WHAT a relief that was! Staggered by the poor finishing of the Flying Fijians in recent escapades at international level, fans were yesterday finally rubbing their hands in glee. Beating Manu Samoa 39-29 in the final of the Pacific Nations Cup competition yesterday was special.
We had dominated the Maori All Blacks at the ANZ Stadium last month only to succumb to a second half comeback that cost us the game 26-27.
The Maori stole the game from right under our noses.
We then beat Tonga 30-22 the next weekend in the opening round of the PNC in Suva.
In that match, a last minute try to replacement front rower Peni Ravai sealed Tonga's fate after the lead had changed hands a number of times.
Manu Samoa held Fiji to a 30-30 draw in our second game of the PNC.
We then beat Eddie Jones' Japan 27-22 to set ourselves up for the final, against Samoa again yesterday.
In all our games, we were caught wanting in the second spell.
It was worrying. And it wasn't a reflection of our first half efforts.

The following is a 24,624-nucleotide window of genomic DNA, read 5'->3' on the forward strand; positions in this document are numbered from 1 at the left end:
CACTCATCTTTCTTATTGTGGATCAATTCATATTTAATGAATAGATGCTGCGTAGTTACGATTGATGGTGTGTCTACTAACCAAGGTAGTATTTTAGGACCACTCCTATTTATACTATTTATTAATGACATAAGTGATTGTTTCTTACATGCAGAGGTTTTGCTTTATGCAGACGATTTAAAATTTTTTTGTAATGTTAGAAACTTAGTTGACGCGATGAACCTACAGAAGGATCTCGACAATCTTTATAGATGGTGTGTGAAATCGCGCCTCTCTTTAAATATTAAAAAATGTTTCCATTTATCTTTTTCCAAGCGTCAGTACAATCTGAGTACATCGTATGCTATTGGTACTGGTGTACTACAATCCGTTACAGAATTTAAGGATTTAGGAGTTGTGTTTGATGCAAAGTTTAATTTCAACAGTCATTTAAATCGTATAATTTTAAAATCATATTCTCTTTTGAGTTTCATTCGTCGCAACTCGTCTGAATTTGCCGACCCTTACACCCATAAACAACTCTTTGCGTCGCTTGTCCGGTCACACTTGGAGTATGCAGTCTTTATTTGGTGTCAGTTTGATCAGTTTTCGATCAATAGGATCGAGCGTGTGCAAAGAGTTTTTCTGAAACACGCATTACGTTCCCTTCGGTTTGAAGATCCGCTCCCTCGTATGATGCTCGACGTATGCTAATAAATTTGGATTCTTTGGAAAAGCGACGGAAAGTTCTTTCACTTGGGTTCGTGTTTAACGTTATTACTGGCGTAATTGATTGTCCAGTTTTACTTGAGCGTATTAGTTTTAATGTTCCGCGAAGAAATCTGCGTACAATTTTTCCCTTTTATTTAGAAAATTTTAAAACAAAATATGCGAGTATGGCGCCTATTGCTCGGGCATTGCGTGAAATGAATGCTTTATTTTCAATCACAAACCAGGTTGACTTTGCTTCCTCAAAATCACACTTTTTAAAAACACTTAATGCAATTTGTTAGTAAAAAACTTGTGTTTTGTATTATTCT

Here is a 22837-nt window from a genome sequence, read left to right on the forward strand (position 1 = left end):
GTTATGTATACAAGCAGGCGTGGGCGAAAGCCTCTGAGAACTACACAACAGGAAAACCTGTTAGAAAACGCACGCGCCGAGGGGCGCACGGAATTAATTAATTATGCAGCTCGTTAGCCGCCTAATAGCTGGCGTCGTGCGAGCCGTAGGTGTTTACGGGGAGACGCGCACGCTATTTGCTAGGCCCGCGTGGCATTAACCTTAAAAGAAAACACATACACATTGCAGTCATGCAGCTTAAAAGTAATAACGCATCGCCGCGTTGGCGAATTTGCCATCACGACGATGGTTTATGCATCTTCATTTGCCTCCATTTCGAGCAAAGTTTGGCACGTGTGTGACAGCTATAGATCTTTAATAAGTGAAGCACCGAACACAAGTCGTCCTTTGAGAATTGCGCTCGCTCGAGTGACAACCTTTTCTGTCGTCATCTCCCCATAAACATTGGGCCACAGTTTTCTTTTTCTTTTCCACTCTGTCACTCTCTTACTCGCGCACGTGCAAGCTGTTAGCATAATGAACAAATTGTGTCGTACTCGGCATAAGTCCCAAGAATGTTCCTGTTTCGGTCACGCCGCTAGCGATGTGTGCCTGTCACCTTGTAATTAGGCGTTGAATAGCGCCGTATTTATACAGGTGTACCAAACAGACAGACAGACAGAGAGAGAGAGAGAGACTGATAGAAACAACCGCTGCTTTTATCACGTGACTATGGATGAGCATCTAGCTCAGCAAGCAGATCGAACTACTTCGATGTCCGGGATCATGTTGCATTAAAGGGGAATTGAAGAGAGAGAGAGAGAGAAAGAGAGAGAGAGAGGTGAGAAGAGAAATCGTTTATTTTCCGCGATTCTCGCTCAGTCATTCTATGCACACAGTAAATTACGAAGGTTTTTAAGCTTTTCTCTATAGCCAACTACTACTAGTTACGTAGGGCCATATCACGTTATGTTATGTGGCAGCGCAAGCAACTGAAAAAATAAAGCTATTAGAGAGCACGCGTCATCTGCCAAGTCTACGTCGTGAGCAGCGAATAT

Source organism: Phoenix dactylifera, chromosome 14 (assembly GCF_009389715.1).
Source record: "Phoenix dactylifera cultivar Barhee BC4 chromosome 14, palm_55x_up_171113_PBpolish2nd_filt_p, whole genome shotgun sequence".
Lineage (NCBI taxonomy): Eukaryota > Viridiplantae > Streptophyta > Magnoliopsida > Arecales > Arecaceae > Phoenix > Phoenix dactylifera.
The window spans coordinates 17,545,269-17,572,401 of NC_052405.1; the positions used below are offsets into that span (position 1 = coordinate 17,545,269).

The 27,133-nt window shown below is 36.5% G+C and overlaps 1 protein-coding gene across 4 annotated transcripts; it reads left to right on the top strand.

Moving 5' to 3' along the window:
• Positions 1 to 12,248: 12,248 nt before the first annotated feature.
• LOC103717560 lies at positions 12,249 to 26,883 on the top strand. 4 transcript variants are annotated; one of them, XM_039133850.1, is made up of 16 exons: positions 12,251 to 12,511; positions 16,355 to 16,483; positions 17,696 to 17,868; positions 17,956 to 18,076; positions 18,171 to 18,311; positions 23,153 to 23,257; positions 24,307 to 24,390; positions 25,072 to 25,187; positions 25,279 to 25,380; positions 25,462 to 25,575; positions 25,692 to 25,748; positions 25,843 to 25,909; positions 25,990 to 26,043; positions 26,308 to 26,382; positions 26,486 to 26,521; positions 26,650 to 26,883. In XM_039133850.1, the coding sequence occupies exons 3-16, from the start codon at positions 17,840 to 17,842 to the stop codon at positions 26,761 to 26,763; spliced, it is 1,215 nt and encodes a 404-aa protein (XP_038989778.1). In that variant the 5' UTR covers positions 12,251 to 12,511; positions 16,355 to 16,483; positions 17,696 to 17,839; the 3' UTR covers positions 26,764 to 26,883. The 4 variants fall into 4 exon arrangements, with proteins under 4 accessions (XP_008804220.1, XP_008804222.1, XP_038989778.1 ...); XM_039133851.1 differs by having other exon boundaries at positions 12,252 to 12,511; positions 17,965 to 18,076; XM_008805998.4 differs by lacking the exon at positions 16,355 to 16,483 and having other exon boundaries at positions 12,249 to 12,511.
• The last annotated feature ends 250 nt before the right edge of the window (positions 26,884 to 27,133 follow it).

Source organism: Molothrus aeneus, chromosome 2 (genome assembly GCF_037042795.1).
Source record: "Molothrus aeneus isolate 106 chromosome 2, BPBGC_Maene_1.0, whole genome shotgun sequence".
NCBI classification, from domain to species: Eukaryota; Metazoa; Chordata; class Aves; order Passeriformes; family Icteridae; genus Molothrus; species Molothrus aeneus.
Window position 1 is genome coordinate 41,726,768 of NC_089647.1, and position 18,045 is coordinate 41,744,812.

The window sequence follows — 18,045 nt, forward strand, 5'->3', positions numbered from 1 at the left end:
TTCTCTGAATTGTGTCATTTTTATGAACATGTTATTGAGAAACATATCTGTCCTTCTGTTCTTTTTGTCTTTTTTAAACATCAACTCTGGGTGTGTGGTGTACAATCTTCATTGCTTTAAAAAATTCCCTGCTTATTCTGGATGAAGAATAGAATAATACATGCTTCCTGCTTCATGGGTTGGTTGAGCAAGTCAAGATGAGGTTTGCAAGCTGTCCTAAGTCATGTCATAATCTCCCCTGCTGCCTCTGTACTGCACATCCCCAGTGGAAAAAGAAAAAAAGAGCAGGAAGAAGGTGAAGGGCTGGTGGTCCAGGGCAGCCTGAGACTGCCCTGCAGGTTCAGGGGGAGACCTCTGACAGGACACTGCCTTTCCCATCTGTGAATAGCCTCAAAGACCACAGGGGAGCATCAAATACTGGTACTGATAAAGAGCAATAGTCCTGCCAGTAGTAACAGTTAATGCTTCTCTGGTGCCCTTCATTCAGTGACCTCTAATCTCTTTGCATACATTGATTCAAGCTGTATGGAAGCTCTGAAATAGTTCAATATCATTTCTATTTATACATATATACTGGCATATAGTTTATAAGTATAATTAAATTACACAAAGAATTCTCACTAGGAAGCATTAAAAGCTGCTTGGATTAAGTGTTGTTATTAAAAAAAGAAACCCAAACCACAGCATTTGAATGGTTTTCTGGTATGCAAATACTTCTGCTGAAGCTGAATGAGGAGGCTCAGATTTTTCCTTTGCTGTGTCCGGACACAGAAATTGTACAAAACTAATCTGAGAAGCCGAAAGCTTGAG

It seemed we went out to play a game of two different halves.
We dominated the opening spell, went into the breather on a high, only to come back for the second spell half asleep.
Yesterday was different. There was renewed vigour. We dominated the opening spell and stayed in the game until the end, even in the face of a yellow card that cut our numbers and threatened to steal the game from us.
A number of factors stood out.
It was comforting to see our scrums continue to improve. Tighthead prop Manasa Saulo is slowly shining through as a beacon of hope for us in the lead up to the Rugby World Cup next month.
He was solid at number 3, a position that isn't for the faint-hearted.
Veteran Sunia Koto was outstanding at hooker, connecting well with our jumpers at line-out time.
Lockforward Leone Nakarawa was on fire in general play and a tower of strength in the line-outs.
Our backrow played a prominent role in recycling possession and connecting the pack to the backline.
Then there was Nikola Matawalu at halfback.
He passed at the right time, kept the opposition defence on the backfoot, and probed gaps in heavy traffic when Samoa least expected it.
He linked up well with Josh Matavesi at flyhalf and replacement pivot Ben Volavola who came in with a bit of the unorthodox touch that saw a cross-field kick finding its mark, resulting in a try for Fiji. There were many heroes for the national side yesterday.
The challenge though for McKee is to find the right combination that can inflict damage against the might of Australia, England, Wales and Uruguay in Pool A of next month's Rugby World Cup in England. That is when we get a reality check.
The countdown has already started.